Is it possible to divorce an alcoholic who continues to abuse alcohol?

Is it possible to divorce an alcoholic who continues to abuse alcohol?

The most important reality about divorcing an alcoholic who still abuses alcohol is that it is unexpected. When dealing with an alcoholic who has a chronic alcohol consumption issue, the amount of difficulty can vary so dramatically from person to person that the greatest consistency is a lack of consistency. There are times when he or she will stop drinking and there will be times when he or she will start again. It is not easy for someone who suffers from alcohol addiction to get help. However, if his or her drinking is negatively affecting your life or that of your children, it is important to seek out assistance.

If you are still married to an alcoholic, it is likely that you have already seen some signs of his or her addiction. An alcoholic may have a problem with alcohol use even after getting divorced. He or she may continue to drink regularly or in large amounts over time. This could be because the individual still does not see the need to change his or her behavior even after the marriage has ended. It is also possible that he or she may have a new partner who allows him or her to continue with their old habits.

It is difficult to know what to do if you are still married to an alcoholic but here are some suggestions: First, try to be patient. It may take years before he or she decides to get sober. In the meantime, be willing to move on with your life.

Can you divorce someone for being an alcoholic?

If you're divorcing someone because they have alcoholism or drug abuse issues, it may affect not only how the divorce progresses, but also things like child custody. So, in places where at-fault divorces are permitted, drunkenness is grounds for divorce. Otherwise, you need to prove that your spouse's drinking caused you mental or emotional distress for you to be able to get a divorce.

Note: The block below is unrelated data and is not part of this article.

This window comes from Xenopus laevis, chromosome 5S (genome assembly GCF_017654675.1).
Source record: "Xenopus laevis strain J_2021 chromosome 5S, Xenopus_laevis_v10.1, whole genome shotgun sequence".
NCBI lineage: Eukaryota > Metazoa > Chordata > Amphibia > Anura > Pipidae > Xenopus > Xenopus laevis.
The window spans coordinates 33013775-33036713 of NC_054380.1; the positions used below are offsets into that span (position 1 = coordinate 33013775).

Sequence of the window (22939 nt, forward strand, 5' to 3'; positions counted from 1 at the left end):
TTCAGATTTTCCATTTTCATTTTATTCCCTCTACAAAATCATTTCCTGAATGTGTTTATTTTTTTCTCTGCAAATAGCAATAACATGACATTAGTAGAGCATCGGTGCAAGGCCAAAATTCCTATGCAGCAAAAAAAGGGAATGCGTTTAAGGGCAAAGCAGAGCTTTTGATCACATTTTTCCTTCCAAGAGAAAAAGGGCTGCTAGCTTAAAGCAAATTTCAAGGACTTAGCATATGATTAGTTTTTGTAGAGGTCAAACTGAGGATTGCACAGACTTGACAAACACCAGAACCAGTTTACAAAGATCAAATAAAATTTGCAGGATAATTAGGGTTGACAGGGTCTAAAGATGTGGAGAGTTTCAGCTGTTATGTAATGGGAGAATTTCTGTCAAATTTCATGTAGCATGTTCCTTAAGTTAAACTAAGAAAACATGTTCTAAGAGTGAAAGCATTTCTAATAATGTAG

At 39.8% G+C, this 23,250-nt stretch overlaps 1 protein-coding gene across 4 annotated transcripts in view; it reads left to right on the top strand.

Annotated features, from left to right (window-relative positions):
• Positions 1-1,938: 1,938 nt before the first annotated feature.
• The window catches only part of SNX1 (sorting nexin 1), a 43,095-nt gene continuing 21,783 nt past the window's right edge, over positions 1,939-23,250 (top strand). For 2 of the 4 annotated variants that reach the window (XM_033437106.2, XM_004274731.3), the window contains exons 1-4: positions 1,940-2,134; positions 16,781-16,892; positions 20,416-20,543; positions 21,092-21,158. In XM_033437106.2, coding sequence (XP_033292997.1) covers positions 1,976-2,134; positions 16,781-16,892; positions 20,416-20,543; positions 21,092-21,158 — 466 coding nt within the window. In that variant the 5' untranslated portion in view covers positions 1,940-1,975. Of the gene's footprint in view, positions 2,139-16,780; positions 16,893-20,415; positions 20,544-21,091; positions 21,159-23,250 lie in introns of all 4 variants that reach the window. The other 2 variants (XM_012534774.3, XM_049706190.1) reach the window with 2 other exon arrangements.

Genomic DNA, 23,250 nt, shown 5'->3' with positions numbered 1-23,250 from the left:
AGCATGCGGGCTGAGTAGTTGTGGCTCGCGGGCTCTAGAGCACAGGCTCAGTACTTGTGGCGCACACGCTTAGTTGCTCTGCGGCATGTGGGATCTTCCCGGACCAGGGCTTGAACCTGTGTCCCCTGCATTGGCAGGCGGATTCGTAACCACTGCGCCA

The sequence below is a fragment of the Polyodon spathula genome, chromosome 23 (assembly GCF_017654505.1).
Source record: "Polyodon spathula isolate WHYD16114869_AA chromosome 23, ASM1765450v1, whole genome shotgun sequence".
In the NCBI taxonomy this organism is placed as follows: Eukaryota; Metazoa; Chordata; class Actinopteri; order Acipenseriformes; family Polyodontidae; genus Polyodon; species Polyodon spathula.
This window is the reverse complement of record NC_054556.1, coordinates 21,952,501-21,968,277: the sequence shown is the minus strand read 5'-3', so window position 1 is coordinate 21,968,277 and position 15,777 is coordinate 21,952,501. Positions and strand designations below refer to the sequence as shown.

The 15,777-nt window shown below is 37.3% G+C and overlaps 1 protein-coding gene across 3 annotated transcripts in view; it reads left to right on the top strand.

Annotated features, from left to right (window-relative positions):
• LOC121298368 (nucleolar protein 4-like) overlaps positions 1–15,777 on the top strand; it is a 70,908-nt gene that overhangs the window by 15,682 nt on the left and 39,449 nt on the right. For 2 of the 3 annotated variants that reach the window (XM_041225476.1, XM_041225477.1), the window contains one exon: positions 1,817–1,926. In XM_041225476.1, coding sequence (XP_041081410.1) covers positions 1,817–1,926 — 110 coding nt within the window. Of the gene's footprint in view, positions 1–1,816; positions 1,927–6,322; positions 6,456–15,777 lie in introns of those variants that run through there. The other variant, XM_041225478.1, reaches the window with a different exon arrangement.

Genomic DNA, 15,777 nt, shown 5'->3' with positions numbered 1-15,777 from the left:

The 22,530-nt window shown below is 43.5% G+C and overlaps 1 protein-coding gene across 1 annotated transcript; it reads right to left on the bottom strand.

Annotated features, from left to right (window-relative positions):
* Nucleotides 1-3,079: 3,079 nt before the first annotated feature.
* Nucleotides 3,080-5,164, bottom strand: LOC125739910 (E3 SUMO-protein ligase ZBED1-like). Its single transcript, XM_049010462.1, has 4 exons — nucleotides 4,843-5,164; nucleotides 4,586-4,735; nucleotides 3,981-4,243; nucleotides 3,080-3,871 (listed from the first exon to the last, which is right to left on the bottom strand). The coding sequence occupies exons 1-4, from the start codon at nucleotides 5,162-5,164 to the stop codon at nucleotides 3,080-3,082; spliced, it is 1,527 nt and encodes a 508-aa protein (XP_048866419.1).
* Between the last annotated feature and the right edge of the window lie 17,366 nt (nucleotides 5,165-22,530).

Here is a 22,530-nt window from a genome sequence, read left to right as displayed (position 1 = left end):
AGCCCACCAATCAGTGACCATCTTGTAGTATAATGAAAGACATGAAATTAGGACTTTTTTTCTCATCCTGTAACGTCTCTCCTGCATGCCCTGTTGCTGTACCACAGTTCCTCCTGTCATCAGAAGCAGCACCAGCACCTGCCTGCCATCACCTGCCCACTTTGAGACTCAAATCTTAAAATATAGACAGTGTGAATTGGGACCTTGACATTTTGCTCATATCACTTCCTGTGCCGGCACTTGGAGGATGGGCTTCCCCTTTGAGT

In most states, you can only be granted a divorce if you meet certain criteria, such as having been married for at least one year. If you've been married for less than a year and your spouse was addicted to drugs or alcohol during the marriage, then apparently this does not qualify as "irreconcilable differences" and so there's no way for you to end your marriage now without going through a court process first. However, if you decide to fight for a modification of the divorce decree after it has been issued, you may be able to win custody of any children or receive other favorable changes to your settlement agreement due to your spouse's addiction.

People who are divorced because of their spouse's alcoholism or drug abuse issue may feel like their marriage is invalidated by this disease. As I mentioned, if you are able to win custody of your spouse's children or receive other changes to your divorce decree, this could help you move on with your life and not think about the fact that you are now single again.

Is it hard to deal with an alcoholic spouse?

It's difficult to deal with alcoholism in marriage, and it's even more difficult to deal with an alcoholic spouse. Not surprisingly, research reveal that alcoholics have shorter marriages than non-alcoholics. The alcoholism may cause divorce if the alcoholic refuses to get help.

Dealing with an alcoholic can be challenging for several reasons. First of all, they tend to be unstable individuals who change their minds frequently. They may also lie a lot or steal from you. If you find out that your husband or wife is an alcoholic, try not to take it personally. Instead, look at the situation objectively and decide what role you will play.

If you are the only one willing to put up with his or her behavior, then you will have to make some changes. You need to set boundaries and stop providing alcohol as a reward. It's also important to remember that alcohol affects everyone differently. Your partner's drinking may seem like abuse to you because you are used to having control over your own life. If you feel like you are being controlled by someone else, then they are abusing you.

Alcoholism is a chronic disease that can be treated but not cured. It requires long-term treatment and support. If you want to save your marriage or relationship, try not to let it end. Contact your local alcohol rehabilitation center today.

About Article Author

Mary Washington

Mary Washington is a counselor at a local community health center. She has been in the field for five years and she loves it very much. Mary likes helping people feel better and get back on track, which is what she does best. One of her favorite parts of her job is working with people one-on-one to help them with their personal problems and issues.

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